We destroy that which we love the most

Note: I wrote this in September of 2014 when the Minecraft sale to Microsoft was first announced. I don’t know why I didn’t publish it then. But I came across it today in my drafts and felt the need to hit publish despite it being old news and not at all about edtech, or open education.

It’s not about the money. It’s about my sanity.

It was with a deep sense of sadness that I read Markus Persson’s (aka Notch) personal blog post about why he is leaving Mojang and the game he created, Minecraft.

Minecraft was purchased by Microsoft for $2.5 billion dollars, a move that has divided the Minecraft community. But after reading Notch’s post, the real conversation should be not about the sale, but about the blurred lines the internet creates between the private and public lives.

I’ve become a symbol. I don’t want to be a symbol, responsible for something huge that I don’t understand, that I don’t want to work on, that keeps coming back to me.

As someone who is on the fringes of gaming, I know a little about the public perception of Minecraft and, more generally, of Notch as folk hero; someone and something that succeed from the margins, outside the established way of doing things. And, on occasion, someone who has thumbed their nose at “the establishment” for the way it was being done

Minecraft, from the start, was different than most games. It was open ended, full of possibilities, and it quickly became something that burst well beyond the gaming community to capture the interest of the general public. Even if you are not a gamer, chances are you have heard of Minecreaft. Which is why it is worth $2.5 billion dollars to Microsoft. It has transcended the gaming sub-culture and moved mainstream.

But this post isn’t about the business deal or the future of Minecraft (although interesting and an important discussion likely happening all over the web right now). But instead this post is about the culture of the internet, personal privacy and the fuzzy boundaries between public life and private life.

I’m also aware a lot of you were using me as a symbol of some perceived struggle. I’m not. I’m a person, and I’m right there struggling with you.

You can feel the conflict in Notch. Rarely have I read something so personal, honest and human that captures the struggle that, quite frankly, anyone who engages with social media at any level could have thrust upon us at a moments notice.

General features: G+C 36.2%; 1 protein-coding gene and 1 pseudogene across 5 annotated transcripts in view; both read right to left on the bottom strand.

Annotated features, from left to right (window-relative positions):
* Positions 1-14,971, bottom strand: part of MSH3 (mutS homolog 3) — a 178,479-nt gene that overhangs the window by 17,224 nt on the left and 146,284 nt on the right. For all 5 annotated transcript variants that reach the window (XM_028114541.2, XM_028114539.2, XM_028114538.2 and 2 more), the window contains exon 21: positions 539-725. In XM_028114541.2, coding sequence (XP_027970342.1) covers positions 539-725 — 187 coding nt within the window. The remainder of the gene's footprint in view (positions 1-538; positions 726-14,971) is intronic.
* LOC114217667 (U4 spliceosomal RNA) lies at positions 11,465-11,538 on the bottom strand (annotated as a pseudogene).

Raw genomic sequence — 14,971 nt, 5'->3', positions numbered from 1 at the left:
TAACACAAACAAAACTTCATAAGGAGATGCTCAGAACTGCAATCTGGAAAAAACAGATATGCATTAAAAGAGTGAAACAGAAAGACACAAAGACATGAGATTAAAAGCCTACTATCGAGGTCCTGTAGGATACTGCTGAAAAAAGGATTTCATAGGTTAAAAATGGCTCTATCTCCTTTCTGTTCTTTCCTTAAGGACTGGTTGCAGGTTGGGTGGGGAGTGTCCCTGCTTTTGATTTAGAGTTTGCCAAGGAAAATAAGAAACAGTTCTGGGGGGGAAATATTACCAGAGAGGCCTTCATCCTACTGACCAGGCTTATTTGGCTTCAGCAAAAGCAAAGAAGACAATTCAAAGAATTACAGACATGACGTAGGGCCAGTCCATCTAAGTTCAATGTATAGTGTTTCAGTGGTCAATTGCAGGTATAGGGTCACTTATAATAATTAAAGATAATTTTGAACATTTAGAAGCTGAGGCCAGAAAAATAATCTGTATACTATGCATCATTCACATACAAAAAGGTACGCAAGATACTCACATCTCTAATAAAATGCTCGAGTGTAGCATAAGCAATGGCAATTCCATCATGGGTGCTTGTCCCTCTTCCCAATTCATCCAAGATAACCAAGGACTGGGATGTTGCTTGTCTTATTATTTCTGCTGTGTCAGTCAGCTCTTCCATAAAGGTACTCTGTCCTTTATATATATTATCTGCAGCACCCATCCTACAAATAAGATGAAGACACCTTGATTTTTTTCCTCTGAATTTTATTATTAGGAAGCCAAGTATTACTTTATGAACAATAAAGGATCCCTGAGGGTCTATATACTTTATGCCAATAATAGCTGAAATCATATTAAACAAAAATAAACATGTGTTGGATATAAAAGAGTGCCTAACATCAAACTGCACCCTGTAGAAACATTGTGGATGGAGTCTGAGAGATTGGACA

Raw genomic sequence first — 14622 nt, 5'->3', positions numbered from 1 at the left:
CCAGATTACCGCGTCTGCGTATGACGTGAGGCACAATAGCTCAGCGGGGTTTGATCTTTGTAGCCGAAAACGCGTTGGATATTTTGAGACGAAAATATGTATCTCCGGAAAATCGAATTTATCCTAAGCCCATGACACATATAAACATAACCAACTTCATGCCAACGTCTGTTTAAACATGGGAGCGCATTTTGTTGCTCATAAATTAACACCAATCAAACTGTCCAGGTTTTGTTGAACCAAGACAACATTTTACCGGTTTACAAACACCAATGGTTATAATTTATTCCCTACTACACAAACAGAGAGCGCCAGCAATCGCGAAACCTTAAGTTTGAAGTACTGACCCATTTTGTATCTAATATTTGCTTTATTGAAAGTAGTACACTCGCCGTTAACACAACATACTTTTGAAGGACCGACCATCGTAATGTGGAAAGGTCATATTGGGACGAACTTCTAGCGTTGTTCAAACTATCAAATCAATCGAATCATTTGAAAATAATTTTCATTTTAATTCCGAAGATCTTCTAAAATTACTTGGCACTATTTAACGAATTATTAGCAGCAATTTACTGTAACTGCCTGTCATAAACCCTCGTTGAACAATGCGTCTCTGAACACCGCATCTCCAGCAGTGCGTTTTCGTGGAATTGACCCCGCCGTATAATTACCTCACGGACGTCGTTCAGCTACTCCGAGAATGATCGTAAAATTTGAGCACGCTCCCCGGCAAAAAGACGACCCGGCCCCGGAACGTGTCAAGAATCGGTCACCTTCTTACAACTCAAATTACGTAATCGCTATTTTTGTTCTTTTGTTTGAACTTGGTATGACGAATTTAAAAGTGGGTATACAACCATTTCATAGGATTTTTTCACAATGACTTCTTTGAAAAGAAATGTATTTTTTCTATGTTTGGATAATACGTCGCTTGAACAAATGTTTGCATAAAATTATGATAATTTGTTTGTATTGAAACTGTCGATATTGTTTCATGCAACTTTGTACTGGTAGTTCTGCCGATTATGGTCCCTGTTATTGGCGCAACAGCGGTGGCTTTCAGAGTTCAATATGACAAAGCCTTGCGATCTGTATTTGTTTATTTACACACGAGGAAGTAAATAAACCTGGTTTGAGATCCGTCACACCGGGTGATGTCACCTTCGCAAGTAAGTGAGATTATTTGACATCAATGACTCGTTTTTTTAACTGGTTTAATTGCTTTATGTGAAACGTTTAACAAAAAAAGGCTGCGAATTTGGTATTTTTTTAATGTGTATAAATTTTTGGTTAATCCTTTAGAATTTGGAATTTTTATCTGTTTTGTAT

Reading Notch’s post, you can feel the conflict of having to be true to yourself, of having to live up to the public expectations of what “the audience” wants you to be. Notch had crossed this line between being a basement developer hacking away at code for fun, to suddenly having the thunderous weight of unachievable expectations thrust upon him. The public perception of the person and the private person were colliding.

I can relate to this as we all struggle, we are full of contradictions and are all trying hard to do the right thing. We get hurt by comments made about us by people who don’t know us about things that are often out of our control.

I don’t try to change the world. Minecraft certainly became a huge hit, and people are telling me it’s changed games. I never meant for it to do either.

As I said, I am on the fringes of the gaming community. But I do play Minecraft a lot with my son. I know of Notch because I have played the game. I feel I have a sense of who he is because of the game that he created. The reason why I felt this connection to the person is because I have a deep belief that technology is not neutral. I believe that the tools we create are imbued with the values and beliefs of those who create them. The way software works says something about the people who make it, whether that is conscious or not. And because I have this belief about the way our tools are developed, it was easy for me to transfer what I saw in the game to the person who created the game.

There are bits and pieces of Minecraft that made me think that I knew something of the developer and their values. The choice of music, for example. If you play Minecraft, you’ll notice the soundtrack. Subtle, ambient, gentle, peaceful. The decision to have that kind of music in the game signaled to me that the person who developed this game had a certain type of personality. It felt gentle. It felt kind. Even the scary bits were not that scary.

Maybe that transference is wrong, I don’t know. But I don’t think so. I think that there is a lot in Minecraft that is a reflection of its creator, just like there is a lot in other software that is a reflection of their creators. Software is designed by people and, consciously or unconsciously, the values, experiences, perceptions and beliefs of those people influence the way the software is designed.